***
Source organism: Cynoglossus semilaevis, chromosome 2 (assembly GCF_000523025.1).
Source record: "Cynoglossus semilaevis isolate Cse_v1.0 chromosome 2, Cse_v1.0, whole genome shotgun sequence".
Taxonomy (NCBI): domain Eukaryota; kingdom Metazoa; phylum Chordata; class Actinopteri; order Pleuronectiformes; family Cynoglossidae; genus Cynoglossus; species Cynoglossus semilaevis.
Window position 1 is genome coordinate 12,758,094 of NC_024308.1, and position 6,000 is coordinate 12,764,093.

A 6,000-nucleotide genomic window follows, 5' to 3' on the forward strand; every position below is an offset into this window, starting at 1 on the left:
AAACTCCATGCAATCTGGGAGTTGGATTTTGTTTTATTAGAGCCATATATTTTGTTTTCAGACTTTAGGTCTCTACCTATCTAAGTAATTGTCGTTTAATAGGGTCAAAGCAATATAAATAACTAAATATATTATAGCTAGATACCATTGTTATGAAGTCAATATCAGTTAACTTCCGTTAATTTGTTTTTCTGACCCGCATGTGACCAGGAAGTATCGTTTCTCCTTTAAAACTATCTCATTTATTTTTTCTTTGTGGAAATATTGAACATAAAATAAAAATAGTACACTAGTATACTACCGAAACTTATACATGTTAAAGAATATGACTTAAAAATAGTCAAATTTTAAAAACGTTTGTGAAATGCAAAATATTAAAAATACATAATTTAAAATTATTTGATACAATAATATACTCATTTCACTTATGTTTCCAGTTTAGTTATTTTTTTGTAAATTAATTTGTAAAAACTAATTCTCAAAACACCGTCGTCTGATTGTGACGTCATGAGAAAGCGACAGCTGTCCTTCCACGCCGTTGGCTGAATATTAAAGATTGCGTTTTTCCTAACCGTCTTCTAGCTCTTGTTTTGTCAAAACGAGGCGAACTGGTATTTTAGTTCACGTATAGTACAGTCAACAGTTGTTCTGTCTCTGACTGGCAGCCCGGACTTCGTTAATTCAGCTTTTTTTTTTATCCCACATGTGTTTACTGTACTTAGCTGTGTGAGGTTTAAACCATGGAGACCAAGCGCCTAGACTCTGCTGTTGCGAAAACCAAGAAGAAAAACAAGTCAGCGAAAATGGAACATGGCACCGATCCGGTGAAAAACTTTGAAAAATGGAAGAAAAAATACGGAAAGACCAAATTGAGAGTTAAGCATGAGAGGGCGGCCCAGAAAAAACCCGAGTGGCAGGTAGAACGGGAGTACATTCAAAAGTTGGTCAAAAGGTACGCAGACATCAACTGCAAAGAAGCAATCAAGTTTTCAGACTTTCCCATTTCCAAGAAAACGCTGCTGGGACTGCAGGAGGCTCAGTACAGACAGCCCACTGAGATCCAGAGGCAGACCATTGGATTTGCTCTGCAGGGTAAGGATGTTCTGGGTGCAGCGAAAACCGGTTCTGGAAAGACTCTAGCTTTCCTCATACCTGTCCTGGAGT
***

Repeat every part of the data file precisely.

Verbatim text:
Source organism: Cynoglossus semilaevis, chromosome 2 (assembly GCF_000523025.1).
Source record: "Cynoglossus semilaevis isolate Cse_v1.0 chromosome 2, Cse_v1.0, whole genome shotgun sequence".
Taxonomy (NCBI): domain Eukaryota; kingdom Metazoa; phylum Chordata; class Actinopteri; order Pleuronectiformes; family Cynoglossidae; genus Cynoglossus; species Cynoglossus semilaevis.
Window position 1 is genome coordinate 12,758,094 of NC_024308.1, and position 6,000 is coordinate 12,764,093.

A 6,000-nucleotide genomic window follows, 5' to 3' on the forward strand; every position below is an offset into this window, starting at 1 on the left:
AAACTCCATGCAATCTGGGAGTTGGATTTTGTTTTATTAGAGCCATATATTTTGTTTTCAGACTTTAGGTCTCTACCTATCTAAGTAATTGTCGTTTAATAGGGTCAAAGCAATATAAATAACTAAATATATTATAGCTAGATACCATTGTTATGAAGTCAATATCAGTTAACTTCCGTTAATTTGTTTTTCTGACCCGCATGTGACCAGGAAGTATCGTTTCTCCTTTAAAACTATCTCATTTATTTTTTCTTTGTGGAAATATTGAACATAAAATAAAAATAGTACACTAGTATACTACCGAAACTTATACATGTTAAAGAATATGACTTAAAAATAGTCAAATTTTAAAAACGTTTGTGAAATGCAAAATATTAAAAATACATAATTTAAAATTATTTGATACAATAATATACTCATTTCACTTATGTTTCCAGTTTAGTTATTTTTTTGTAAATTAATTTGTAAAAACTAATTCTCAAAACACCGTCGTCTGATTGTGACGTCATGAGAAAGCGACAGCTGTCCTTCCACGCCGTTGGCTGAATATTAAAGATTGCGTTTTTCCTAACCGTCTTCTAGCTCTTGTTTTGTCAAAACGAGGCGAACTGGTATTTTAGTTCACGTATAGTACAGTCAACAGTTGTTCTGTCTCTGACTGGCAGCCCGGACTTCGTTAATTCAGCTTTTTTTTTTATCCCACATGTGTTTACTGTACTTAGCTGTGTGAGGTTTAAACCATGGAGACCAAGCGCCTAGACTCTGCTGTTGCGAAAACCAAGAAGAAAAACAAGTCAGCGAAAATGGAACATGGCACCGATCCGGTGAAAAACTTTGAAAAATGGAAGAAAAAATACGGAAAGACCAAATTGAGAGTTAAGCATGAGAGGGCGGCCCAGAAAAAACCCGAGTGGCAGGTAGAACGGGAGTACATTCAAAAGTTGGTCAAAAGGTACGCAGACATCAACTGCAAAGAAGCAATCAAGTTTTCAGACTTTCCCATTTCCAAGAAAACGCTGCTGGGACTGCAGGAGGCTCAGTACAGACAGCCCACTGAGATCCAGAGGCAGACCATTGGATTTGCTCTGCAGGGTAAGGATGTTCTGGGTGCAGCGAAAACCGGTTCTGGAAAGACTCTAGCTTTCCTCATACCTGTCCTGGAGT